Tackling Poor Sound Insulation Issues Using Housing Legislation

Dealing with poor insulation and noise issues.

Poor Sound Insulation – A Possible Solution?

There have been few legal cases or appeals concerning the use of HHSRS with respect to noise issues so generally there are few established precedents concerning application of housing legislation in noise cases. However, it is generally accepted that the use of HHSRS is most likely to be invoked in the case of serious intrusion associated with poor insulation or transport noise (Note – it can not be used to tackle neighbour noise issues that are associated with unreasonable behaviour or nuisances). Transport noise could involve road, rail or aircraft noise.

With respect to excess neighbour noise caused by problems associated with poor insulation the established statutory nuisance legislation is generally not applied (by virtue of decisions set out in Southwark v Mills; and Vella v Lambeth). Standards of sound insulation in new buildings are served by Building Regulations Approved Document E (this lays down standards to protect against excess sound transmission between buildings). Therefore, most commonly, the application of HHSRS could be considered in the case of existing dwellings (most often flats and converted properties).


When assessing noise cases there would typically be an initial subjective assessment (witnessing) of noise by the local authority officer. If it is suspected that a noise may qualify for HHSRS assessment the officer should refer the matter to the appropriate officer for classification. They should conduct a physical inspection of the existing building structure and may make a determination of the current level of sound insulation (potentially through a sound insulation test). A determination of risk class is then made and decision as to whether enforcement action is appropriate.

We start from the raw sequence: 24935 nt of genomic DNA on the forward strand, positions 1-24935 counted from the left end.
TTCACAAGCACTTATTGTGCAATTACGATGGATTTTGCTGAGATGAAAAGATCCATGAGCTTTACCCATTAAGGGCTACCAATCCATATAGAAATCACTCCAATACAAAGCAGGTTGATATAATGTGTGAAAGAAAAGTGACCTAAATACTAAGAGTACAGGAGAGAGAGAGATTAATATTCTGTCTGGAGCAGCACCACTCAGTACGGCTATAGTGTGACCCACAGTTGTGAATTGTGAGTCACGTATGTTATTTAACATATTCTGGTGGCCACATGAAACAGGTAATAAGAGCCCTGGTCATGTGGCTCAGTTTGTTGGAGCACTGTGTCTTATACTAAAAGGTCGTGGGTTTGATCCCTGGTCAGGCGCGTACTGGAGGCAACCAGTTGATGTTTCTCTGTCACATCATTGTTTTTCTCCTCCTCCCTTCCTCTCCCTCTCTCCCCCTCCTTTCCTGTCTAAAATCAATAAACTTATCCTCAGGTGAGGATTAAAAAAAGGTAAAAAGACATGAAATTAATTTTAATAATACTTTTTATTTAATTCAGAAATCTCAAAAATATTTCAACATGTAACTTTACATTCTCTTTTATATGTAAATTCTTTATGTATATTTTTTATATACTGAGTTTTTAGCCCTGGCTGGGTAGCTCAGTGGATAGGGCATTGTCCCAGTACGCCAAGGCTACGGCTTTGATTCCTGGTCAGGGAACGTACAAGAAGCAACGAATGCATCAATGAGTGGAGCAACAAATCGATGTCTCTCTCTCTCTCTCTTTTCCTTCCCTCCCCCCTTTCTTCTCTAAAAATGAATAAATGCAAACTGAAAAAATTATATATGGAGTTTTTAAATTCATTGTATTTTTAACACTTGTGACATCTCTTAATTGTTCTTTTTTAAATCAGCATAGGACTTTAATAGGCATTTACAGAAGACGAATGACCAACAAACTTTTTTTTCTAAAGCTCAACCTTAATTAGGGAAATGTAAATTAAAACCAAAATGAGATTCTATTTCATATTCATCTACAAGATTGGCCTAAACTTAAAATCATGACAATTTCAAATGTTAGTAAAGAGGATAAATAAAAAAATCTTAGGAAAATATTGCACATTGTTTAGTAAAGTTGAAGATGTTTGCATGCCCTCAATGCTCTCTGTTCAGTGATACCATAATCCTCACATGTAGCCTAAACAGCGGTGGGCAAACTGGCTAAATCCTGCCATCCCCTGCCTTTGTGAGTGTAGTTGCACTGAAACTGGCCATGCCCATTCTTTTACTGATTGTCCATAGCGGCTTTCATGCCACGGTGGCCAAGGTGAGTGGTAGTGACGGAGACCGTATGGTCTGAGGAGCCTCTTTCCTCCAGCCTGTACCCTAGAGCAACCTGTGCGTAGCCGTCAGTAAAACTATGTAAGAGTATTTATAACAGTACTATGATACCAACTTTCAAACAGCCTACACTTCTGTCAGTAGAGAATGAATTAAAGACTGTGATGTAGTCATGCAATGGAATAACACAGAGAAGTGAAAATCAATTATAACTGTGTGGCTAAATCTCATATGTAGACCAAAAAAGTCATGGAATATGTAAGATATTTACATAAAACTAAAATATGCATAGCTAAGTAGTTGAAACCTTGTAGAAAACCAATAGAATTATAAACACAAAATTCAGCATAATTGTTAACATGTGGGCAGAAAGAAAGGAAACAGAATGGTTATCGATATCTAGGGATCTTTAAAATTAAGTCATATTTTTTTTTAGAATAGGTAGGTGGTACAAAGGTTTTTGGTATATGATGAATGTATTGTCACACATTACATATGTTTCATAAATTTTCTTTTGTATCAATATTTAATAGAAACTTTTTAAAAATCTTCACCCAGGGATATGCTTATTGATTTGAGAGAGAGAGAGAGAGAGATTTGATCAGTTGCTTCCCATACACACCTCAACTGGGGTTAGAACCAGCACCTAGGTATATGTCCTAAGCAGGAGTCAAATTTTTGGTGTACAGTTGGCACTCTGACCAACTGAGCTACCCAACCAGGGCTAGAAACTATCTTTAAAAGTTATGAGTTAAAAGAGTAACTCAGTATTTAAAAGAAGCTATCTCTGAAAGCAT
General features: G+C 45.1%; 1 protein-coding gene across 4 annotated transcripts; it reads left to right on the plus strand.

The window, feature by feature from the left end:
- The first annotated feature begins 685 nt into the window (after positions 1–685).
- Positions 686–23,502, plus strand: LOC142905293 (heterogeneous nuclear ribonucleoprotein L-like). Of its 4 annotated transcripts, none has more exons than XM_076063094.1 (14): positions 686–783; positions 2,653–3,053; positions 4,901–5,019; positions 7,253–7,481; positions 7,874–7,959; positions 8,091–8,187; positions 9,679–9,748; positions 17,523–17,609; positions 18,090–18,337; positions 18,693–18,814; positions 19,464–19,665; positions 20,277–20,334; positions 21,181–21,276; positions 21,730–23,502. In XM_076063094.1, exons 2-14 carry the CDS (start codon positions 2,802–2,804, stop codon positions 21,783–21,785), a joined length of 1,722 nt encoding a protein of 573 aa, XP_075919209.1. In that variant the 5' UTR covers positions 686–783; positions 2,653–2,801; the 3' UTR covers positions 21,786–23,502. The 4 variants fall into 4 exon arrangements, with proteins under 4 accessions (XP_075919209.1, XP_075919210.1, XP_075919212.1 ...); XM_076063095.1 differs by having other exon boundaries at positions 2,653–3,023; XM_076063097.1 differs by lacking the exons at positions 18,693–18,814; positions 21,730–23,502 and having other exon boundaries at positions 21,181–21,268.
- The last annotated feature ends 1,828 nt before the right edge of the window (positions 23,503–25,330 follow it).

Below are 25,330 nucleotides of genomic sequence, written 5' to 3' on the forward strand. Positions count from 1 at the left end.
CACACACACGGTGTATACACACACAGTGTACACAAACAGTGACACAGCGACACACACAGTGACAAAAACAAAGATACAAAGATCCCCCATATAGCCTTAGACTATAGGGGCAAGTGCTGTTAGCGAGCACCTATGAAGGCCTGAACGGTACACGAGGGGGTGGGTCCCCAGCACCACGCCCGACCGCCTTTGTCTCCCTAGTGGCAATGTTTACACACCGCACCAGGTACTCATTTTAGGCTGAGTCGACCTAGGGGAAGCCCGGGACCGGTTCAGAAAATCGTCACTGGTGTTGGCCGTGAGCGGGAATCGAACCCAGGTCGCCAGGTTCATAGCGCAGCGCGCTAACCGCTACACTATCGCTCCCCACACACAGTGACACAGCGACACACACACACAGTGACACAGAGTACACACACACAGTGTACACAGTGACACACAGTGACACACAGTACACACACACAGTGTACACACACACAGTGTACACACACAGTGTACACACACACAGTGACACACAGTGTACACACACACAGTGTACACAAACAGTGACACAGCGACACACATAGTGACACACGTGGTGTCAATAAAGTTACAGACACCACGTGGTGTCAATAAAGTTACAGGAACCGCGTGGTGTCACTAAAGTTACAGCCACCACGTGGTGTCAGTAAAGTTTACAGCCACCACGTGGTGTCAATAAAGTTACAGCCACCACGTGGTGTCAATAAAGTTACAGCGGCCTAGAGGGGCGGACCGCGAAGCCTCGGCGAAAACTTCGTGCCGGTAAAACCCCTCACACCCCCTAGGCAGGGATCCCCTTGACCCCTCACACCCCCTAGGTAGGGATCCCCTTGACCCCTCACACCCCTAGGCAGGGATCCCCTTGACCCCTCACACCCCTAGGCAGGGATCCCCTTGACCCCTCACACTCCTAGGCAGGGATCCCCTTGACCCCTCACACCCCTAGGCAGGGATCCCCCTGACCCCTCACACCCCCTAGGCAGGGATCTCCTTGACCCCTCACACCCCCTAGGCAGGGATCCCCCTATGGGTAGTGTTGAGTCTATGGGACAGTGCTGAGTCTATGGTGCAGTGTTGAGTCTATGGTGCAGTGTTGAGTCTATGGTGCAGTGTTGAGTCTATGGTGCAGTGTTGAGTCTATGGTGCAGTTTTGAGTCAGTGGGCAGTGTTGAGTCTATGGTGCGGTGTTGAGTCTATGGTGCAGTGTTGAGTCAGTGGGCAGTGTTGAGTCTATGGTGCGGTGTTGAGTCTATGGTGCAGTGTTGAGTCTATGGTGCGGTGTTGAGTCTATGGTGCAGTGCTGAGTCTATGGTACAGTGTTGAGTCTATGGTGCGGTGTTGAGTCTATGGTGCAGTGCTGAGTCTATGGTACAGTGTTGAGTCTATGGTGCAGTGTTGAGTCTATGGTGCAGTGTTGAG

The assessment is complicated. As well as the regulations (Housing Health and Safety Rating Scheme Regulations 2005) operating guidance and enforcement guidance is applied in order to determine the level of risk associated with the hazard. Once the deficiency is identified the risk of harm is assessed, scored, rated and classed.


Enforcement action might include the service of an improvement notice or hazard awareness notice (HAN). A HAN is simply a formal way of notifying a landlord that a hazard exists. Whilst a HAN might seem toothless it has been noted that many social landlords tend to take them seriously (by responding positively to them) due to their responsibilities to protect convention (human) rights and the possibility of civil claims.


  • Do you dismiss complaints relating to transport noise without considering the application of housing legislation?
  • Do you have a suitable system of referral from noise officers to housing officers in order that potential cases are assessed when it is suspected that noise complaints involve poor insulation?
  • Will permitted development (relaxations to planning restrictions) lead to more use of HHSRS?
  • Whilst building documents refer specifically to building to building sound transmission the same is not true for transport noise. Do you examine this hazard adequately when looking at new/potential development?

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